Superfly: A cliche of strippers, cocaine and one-last-job crime

Review: The clothes are great, the fights well staged, but it doesn’t add up to a movie

Jason Mitchell and Trevor Jackson in Superfly (2018)
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Director: Director X
Cert: 16
Genre: Drama
Starring: Trevor Jackson, Jason Mitchell, Michael K. Williams, Lex Scott Davis, Jennifer Morrison, Kaalan "KR" Walker
Running Time: 1 hr 57 mins

Production began on this slick remake of the 1972 blaxploitation standard as recently as December. The speedy turnaround has not, alas, made for an energised movie. Director X, the Canadian music video director who has previously collaborated with Rihanna, Drake and Nicki Minaj, sure knows how to stage a snazzy tableaux. But between the spectacle – strippers, threesomes, dollars raining down, the usual – there’s a lethargic drama concerning Youngblood Priest (Trevor Jackson), his two lovers and their cocaine operation.

Youngblood wants to get out of the drug peddling business and in order to do so, he must – ta dah – sell even more drugs. His mentor and supplier, a Brazilian ju-jitsu expert named Scatter (Michael Kenneth Williams), refuses to play along, so Youngblood and his best pal Eddie (the brilliant Jason Mitchell, utterly wasted) head to Mexico to make direct contact with the cartel.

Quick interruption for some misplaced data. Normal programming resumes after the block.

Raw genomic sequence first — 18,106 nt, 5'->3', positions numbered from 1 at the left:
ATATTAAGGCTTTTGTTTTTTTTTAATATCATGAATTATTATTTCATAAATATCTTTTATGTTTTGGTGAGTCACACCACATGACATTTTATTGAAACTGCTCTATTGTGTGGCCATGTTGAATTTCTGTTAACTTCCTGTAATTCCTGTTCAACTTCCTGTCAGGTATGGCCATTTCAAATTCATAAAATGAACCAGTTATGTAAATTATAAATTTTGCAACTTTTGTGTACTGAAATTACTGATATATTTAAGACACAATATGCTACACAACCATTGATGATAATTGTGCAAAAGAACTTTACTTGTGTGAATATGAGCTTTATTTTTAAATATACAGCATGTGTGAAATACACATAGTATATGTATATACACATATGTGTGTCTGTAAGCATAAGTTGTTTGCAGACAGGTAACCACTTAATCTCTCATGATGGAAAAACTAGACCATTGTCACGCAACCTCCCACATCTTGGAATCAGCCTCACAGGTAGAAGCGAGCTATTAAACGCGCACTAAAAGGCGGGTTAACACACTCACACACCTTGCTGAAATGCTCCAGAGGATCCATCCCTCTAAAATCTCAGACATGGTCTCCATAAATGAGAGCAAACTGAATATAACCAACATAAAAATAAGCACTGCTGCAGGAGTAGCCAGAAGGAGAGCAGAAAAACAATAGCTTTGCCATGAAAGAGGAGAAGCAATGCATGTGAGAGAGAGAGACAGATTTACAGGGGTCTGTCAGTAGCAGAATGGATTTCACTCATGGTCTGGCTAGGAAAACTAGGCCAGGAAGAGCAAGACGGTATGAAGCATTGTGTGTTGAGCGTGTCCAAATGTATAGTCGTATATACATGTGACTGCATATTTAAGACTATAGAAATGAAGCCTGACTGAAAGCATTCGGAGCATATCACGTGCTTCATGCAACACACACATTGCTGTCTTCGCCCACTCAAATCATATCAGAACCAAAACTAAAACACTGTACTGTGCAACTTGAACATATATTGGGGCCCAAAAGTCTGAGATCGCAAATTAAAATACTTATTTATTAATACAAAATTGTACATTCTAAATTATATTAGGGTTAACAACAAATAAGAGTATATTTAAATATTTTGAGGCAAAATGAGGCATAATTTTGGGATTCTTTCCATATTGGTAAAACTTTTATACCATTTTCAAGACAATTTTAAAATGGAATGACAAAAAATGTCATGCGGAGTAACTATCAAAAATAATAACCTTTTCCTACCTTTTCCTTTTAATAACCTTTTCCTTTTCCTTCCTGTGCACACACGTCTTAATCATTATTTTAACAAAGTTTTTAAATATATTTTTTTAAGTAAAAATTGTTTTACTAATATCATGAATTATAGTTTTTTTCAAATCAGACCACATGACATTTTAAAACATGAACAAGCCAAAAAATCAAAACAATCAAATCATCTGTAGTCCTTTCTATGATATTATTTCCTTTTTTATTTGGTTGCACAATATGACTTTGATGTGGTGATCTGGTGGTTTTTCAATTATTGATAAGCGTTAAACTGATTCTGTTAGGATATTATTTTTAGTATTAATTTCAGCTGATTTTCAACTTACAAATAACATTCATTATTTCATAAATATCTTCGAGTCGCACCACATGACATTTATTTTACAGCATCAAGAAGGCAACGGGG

A double-cross later and the glamorous boys are sitting pretty, or rather prettier. Crooked cops (including Jennifer Morrison) turn up looking for a cut. A young hothead named JuJu (Kaalan “KR” Walker) from the rival Snow Patrol crew – definitely not to be confused with the Northern Irish chaps – decides to come after Priest. But even these developments fail to scare up any sense of jeopardy.

Instead, Superfly just sits there, like Trevor Jackson's fabulously slick and unmoving hair. The clothes are great. The cribs are well-appointed. The fight sequences, although too few, are nicely choreographed. Yet none of it seems to coalesce into a movie.


The politics, too, are fiercely problematic. Superfly 2018 makes its central females a little fiercer than they were in the 1970s, but every woman on screen is either a side chick, a main chick or topless. The bad cops subplot sits uneasily amid the wish fulfilment. And nobody ever gets around to discussing the consequences of flooding a community with cocaine. Superfly is not nearly as fly as it needed to be.

Tara Brady

Tara Brady

Tara Brady, a contributor to The Irish Times, is a writer and film critic